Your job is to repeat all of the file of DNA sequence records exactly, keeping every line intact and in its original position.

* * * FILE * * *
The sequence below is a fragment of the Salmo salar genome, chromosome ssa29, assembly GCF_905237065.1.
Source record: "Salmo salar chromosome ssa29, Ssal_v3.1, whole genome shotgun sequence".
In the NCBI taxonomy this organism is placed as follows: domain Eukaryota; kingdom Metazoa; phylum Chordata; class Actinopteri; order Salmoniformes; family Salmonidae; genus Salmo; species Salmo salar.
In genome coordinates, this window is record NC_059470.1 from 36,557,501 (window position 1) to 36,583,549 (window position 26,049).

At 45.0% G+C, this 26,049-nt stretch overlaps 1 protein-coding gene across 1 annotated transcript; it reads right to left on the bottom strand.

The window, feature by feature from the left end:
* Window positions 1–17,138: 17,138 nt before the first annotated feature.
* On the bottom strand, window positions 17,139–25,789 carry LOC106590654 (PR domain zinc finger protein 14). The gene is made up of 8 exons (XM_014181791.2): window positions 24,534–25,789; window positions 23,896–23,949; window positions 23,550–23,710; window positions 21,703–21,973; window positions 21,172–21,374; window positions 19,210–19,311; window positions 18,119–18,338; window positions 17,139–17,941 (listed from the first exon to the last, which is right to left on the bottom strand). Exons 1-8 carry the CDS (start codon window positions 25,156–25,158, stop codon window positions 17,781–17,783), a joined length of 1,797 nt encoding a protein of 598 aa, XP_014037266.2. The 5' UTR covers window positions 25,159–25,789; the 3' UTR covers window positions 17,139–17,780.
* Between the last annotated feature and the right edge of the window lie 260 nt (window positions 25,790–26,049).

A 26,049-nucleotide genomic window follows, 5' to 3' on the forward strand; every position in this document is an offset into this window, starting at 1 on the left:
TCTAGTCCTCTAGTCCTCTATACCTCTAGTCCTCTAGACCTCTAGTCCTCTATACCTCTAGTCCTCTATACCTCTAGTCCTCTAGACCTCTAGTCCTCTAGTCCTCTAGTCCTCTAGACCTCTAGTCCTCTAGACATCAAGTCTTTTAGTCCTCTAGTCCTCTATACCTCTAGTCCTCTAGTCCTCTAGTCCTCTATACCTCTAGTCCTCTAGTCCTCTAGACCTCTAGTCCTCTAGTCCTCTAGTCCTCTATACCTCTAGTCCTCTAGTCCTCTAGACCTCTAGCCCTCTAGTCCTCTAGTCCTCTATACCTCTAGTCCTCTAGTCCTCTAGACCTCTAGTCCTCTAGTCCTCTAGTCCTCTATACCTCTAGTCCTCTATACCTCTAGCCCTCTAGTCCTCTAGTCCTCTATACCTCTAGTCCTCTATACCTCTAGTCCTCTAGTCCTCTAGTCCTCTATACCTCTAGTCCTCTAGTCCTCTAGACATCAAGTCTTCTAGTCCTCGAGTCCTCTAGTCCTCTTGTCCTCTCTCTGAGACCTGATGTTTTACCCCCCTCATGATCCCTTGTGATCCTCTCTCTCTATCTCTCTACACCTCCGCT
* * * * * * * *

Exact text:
The sequence below is a fragment of the Salmo salar genome, chromosome ssa29, assembly GCF_905237065.1.
Source record: "Salmo salar chromosome ssa29, Ssal_v3.1, whole genome shotgun sequence".
In the NCBI taxonomy this organism is placed as follows: domain Eukaryota; kingdom Metazoa; phylum Chordata; class Actinopteri; order Salmoniformes; family Salmonidae; genus Salmo; species Salmo salar.
In genome coordinates, this window is record NC_059470.1 from 36,557,501 (window position 1) to 36,583,549 (window position 26,049).

At 45.0% G+C, this 26,049-nt stretch overlaps 1 protein-coding gene across 1 annotated transcript; it reads right to left on the bottom strand.

The window, feature by feature from the left end:
* Window positions 1–17,138: 17,138 nt before the first annotated feature.
* On the bottom strand, window positions 17,139–25,789 carry LOC106590654 (PR domain zinc finger protein 14). The gene is made up of 8 exons (XM_014181791.2): window positions 24,534–25,789; window positions 23,896–23,949; window positions 23,550–23,710; window positions 21,703–21,973; window positions 21,172–21,374; window positions 19,210–19,311; window positions 18,119–18,338; window positions 17,139–17,941 (listed from the first exon to the last, which is right to left on the bottom strand). Exons 1-8 carry the CDS (start codon window positions 25,156–25,158, stop codon window positions 17,781–17,783), a joined length of 1,797 nt encoding a protein of 598 aa, XP_014037266.2. The 5' UTR covers window positions 25,159–25,789; the 3' UTR covers window positions 17,139–17,780.
* Between the last annotated feature and the right edge of the window lie 260 nt (window positions 25,790–26,049).

A 26,049-nucleotide genomic window follows, 5' to 3' on the forward strand; every position in this document is an offset into this window, starting at 1 on the left:
TCTAGTCCTCTAGTCCTCTATACCTCTAGTCCTCTAGACCTCTAGTCCTCTATACCTCTAGTCCTCTATACCTCTAGTCCTCTAGACCTCTAGTCCTCTAGTCCTCTAGTCCTCTAGACCTCTAGTCCTCTAGACATCAAGTCTTTTAGTCCTCTAGTCCTCTATACCTCTAGTCCTCTAGTCCTCTAGTCCTCTATACCTCTAGTCCTCTAGTCCTCTAGACCTCTAGTCCTCTAGTCCTCTAGTCCTCTATACCTCTAGTCCTCTAGTCCTCTAGACCTCTAGCCCTCTAGTCCTCTAGTCCTCTATACCTCTAGTCCTCTAGTCCTCTAGACCTCTAGTCCTCTAGTCCTCTAGTCCTCTATACCTCTAGTCCTCTATACCTCTAGCCCTCTAGTCCTCTAGTCCTCTATACCTCTAGTCCTCTATACCTCTAGTCCTCTAGTCCTCTAGTCCTCTATACCTCTAGTCCTCTAGTCCTCTAGACATCAAGTCTTCTAGTCCTCGAGTCCTCTAGTCCTCTTGTCCTCTCTCTGAGACCTGATGTTTTACCCCCCTCATGATCCCTTGTGATCCTCTCTCTCTATCTCTCTACACCTCCGCT